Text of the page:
1. Mason, Diana J. PhD, RN, FAAN, AJN Editor-in-Chief

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Despite a possible termination of their health benefits, registered nurses at Flushing Hospital Medical Center are vowing to keep pressure on hospital management to negotiate a fair contract. [horizontal ellipsis]" I was stunned to read this in a February 17 press release from the New York State Nurses Association, which represents nurses at the hospital in New York City. The RNs have since signed a contract with no change in health insurance and pension benefits, but my first thought was:How could a hospital not ensure that its employees have health insurance?

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But I shouldn't have been so shocked. As health care costs have soared, companies such as General Motors and Ford have cut retiree health benefits for new employees, and others have backed off on their commitments for insurance benefits promised to retirees. Many employees and retirees fear that they will lose their health coverage for their retirement years, prompting the U.S. Department of Labor to issue a document called "Can the Retiree Health Benefits Provided by Your Employer Be Cut?" (see Increasingly, companies are cutting the health insurance benefit or they're providing it with premiums, deductibles, and copayments few can afford. In 1989, 80% of full-time, private-sector employees had employer-sponsored health coverage, according to Vanessa Fuhrmans in the October 24, 2005, Wall Street Journal, but that percentage dropped to 66% in 2005, and employees who are covered are paying more out of pocket.


Whether we face the prospect of losing health insurance because an employer decides to balance its budgets on the health of its employees or of losing everything we own in a fire, we are all vulnerable.


This month, AJN 's In Our Community column (page 84) spotlights the only charitable organization dedicated to nurses in need-Nurses House. Begun in 1922 with a $300,000 bequeathal, the organization purchased a house that could give nurses respite; in 1960 it sold the house, and its mission now is "to provide short-term financial assistance to nurses in need as a result of illness, injury, or disability," according to its Web site. But Nurses House itself faces an ongoing financial struggle.


In 2000, it received only $101,171 in donations from individual nurses, nursing organizations, and corporations. While this amount more than doubled the following year, its donations declined in 2004 to $175,219. The requests for assistance have only increased. Nurses House granted nearly $250,000 in the last three years to more than 200 nurses. Susan Fraley, MS, RN, executive director of Nurses House, told me that whenever an article about Nurses House is published, the publicity results in more applications for assistance than it does in donations.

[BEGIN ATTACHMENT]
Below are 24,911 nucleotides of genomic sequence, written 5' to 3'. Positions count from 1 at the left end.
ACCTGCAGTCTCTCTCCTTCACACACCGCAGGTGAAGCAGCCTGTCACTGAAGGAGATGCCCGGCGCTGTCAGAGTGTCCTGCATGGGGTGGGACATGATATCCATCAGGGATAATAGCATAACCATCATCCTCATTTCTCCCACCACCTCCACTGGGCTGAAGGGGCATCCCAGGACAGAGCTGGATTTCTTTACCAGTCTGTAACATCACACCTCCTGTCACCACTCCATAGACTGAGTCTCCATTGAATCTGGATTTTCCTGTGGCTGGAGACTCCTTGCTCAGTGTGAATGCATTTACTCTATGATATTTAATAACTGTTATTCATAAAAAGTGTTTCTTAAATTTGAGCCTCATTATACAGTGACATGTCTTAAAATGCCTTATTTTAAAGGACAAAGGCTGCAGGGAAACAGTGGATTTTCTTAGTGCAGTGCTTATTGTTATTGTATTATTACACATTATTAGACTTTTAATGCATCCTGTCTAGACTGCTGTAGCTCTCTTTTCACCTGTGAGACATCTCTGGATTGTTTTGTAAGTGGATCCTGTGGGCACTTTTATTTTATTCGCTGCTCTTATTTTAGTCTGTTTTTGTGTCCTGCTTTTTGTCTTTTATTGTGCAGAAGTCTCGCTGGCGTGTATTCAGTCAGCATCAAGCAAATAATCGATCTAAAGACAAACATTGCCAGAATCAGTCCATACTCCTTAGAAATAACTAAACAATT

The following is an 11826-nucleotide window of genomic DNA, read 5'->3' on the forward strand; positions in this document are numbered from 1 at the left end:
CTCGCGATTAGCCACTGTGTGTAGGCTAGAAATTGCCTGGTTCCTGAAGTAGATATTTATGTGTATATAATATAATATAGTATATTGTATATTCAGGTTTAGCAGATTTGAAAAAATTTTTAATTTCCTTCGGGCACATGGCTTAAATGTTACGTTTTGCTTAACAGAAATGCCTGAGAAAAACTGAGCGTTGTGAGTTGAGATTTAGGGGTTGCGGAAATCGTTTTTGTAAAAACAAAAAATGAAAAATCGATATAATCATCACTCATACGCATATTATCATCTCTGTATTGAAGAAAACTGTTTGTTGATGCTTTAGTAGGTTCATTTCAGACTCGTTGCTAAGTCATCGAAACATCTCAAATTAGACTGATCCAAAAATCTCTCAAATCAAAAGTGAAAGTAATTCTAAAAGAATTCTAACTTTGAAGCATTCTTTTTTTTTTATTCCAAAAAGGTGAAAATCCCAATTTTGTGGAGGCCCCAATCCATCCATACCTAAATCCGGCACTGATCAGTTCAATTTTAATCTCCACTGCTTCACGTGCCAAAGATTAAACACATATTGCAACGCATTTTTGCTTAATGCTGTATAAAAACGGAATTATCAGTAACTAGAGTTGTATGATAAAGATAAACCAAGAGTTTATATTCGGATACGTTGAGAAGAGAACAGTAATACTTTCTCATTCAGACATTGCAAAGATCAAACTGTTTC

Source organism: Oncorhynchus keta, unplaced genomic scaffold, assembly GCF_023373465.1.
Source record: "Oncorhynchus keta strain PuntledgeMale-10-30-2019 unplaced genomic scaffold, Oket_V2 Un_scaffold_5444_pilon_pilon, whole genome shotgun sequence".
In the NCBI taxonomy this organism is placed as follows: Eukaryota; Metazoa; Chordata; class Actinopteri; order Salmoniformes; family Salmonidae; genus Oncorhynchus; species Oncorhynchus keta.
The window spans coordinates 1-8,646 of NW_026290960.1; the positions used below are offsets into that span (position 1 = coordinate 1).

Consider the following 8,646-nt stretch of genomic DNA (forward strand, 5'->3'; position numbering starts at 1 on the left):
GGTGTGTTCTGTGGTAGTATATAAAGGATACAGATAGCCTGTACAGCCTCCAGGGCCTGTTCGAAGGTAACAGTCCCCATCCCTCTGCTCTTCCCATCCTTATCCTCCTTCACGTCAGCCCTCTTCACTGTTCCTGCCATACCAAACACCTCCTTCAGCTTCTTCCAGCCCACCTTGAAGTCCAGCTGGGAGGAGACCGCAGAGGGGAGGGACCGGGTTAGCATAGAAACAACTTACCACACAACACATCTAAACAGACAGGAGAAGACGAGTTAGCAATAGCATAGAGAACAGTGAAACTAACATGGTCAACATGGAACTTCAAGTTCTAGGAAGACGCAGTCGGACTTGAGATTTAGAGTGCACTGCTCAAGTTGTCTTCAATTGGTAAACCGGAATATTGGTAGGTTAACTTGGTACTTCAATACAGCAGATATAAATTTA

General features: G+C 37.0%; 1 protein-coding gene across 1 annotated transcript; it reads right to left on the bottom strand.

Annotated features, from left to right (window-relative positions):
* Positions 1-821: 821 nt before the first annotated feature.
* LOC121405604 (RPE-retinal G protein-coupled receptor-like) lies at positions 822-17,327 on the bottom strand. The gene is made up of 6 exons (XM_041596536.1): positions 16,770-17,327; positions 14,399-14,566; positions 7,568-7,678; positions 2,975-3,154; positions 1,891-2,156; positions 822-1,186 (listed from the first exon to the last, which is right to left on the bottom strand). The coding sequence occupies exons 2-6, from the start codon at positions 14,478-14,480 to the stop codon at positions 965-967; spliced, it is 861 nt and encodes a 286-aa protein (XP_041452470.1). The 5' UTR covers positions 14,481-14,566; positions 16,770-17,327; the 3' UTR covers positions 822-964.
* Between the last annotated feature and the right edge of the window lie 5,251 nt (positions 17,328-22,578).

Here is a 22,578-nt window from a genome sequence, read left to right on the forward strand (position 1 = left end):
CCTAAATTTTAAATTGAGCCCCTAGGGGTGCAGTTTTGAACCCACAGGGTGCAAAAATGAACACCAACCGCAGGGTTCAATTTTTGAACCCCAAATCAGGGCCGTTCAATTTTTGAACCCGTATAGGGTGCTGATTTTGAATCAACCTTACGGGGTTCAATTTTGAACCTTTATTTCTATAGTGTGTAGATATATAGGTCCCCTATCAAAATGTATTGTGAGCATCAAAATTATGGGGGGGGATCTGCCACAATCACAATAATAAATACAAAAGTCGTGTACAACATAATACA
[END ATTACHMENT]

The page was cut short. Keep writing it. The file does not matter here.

You can change that, in the following ways:


* Ask your employer to honor its nurses by donating money budgeted for Nurses Week "celebrations" to Nurses House. In many institutions Nurses Week is now a Hallmark event, one in which employers recognize nurses with food, T-shirts, and pens. Suggest that the money be put to a better use.


* Make a tax-deductible donation yourself, and do so annually (go to


* Contact Nurses House about sponsoring a fundraiser in your workplace.


* Ask friends and family to contribute to Nurses House in your name instead of giving you a gift. Do the same for a nurse you want to honor.


* Nurses House has often been viewed as a New York organization because its board of directors has been composed largely of nurses from this state. That made sense when the cost of getting members to board meetings cut into the funds available to nurses in need. But it's time for the Nurses House board to reflect the national constituency that it serves. Let Nurses House know that you'd be willing to serve the organization as an ambassador, volunteer fundraiser, or board member.



I hope never to need the help of Nurses House. But I know that someday I might, as others do now. None of us is immune from hardship or calamity; but we can help one another when needed.